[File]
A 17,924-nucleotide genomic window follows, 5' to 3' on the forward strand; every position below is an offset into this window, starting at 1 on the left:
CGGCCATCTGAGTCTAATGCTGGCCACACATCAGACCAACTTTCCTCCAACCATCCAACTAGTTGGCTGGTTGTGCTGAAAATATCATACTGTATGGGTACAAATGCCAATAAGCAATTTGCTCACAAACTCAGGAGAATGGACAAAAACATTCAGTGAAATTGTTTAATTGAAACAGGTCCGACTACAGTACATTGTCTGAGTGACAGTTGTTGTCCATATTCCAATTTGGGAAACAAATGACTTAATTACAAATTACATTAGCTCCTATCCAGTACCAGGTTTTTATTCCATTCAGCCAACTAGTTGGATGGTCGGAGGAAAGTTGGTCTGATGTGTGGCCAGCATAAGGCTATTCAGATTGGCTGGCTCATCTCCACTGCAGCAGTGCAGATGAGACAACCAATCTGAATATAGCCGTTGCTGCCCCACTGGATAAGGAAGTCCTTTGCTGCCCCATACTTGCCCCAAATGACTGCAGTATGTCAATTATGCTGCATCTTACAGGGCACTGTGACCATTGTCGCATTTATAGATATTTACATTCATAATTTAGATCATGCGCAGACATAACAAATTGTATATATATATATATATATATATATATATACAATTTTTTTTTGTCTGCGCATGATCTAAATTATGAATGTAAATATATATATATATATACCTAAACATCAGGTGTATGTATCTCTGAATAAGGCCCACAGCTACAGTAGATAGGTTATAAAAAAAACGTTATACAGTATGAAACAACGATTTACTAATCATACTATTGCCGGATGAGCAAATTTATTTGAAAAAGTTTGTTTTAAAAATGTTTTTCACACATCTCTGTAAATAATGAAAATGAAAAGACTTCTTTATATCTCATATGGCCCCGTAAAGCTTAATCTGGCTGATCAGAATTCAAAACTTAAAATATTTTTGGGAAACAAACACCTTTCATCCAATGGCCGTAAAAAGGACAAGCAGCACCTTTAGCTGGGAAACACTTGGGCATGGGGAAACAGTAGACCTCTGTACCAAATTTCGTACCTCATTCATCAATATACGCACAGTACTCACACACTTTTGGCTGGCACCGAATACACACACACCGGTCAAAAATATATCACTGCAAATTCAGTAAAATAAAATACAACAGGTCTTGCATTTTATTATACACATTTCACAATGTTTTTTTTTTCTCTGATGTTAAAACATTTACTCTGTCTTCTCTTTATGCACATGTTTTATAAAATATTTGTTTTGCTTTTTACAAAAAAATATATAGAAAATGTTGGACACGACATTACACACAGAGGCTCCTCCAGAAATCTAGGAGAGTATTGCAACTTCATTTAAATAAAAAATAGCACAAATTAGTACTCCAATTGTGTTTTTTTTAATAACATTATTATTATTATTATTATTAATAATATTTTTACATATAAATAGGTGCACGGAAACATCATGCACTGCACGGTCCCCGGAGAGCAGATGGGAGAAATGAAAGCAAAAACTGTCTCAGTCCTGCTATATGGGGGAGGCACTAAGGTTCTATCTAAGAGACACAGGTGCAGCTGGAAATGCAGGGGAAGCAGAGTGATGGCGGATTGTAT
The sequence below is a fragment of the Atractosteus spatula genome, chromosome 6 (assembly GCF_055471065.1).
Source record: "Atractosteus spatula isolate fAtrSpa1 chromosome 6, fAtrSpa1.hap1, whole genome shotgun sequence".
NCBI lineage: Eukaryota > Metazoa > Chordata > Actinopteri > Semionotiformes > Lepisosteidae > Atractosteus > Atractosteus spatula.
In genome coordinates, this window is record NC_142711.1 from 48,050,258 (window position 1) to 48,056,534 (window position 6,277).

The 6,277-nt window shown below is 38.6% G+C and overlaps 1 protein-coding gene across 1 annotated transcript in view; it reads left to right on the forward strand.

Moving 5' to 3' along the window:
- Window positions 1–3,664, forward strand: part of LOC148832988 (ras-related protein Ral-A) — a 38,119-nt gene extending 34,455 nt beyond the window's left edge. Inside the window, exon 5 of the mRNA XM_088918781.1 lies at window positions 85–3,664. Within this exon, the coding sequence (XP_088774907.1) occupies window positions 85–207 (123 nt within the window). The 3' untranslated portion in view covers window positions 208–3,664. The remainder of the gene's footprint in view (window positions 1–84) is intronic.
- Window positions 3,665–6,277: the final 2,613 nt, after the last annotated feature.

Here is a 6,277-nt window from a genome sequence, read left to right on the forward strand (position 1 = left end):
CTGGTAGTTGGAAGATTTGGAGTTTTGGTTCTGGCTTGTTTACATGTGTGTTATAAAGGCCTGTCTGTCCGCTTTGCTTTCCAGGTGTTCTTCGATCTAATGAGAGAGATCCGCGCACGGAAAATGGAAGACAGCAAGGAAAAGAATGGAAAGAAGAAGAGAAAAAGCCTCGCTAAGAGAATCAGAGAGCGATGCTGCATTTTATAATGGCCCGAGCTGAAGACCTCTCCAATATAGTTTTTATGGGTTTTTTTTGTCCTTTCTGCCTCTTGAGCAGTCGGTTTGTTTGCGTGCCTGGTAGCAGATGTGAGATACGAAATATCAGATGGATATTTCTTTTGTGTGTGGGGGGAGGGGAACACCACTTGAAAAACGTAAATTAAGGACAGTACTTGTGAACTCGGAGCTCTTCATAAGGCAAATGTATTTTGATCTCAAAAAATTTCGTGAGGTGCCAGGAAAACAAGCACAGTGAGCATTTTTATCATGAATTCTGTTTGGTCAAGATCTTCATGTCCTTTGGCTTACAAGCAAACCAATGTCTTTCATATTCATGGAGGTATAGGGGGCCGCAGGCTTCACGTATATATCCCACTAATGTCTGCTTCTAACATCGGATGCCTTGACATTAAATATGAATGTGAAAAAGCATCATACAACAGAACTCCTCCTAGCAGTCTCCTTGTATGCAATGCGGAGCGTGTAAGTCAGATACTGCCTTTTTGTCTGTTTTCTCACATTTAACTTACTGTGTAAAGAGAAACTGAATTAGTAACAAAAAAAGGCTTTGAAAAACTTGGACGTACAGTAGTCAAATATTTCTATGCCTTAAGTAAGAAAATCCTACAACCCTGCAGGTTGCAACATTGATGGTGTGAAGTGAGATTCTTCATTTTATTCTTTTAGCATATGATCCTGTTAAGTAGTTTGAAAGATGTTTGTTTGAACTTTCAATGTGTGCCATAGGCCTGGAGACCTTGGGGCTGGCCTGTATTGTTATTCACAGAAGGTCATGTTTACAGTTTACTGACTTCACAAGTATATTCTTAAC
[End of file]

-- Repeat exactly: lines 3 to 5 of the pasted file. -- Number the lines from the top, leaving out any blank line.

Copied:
The sequence below is a fragment of the Atractosteus spatula genome, chromosome 6 (assembly GCF_055471065.1).
Source record: "Atractosteus spatula isolate fAtrSpa1 chromosome 6, fAtrSpa1.hap1, whole genome shotgun sequence".
NCBI lineage: Eukaryota > Metazoa > Chordata > Actinopteri > Semionotiformes > Lepisosteidae > Atractosteus > Atractosteus spatula.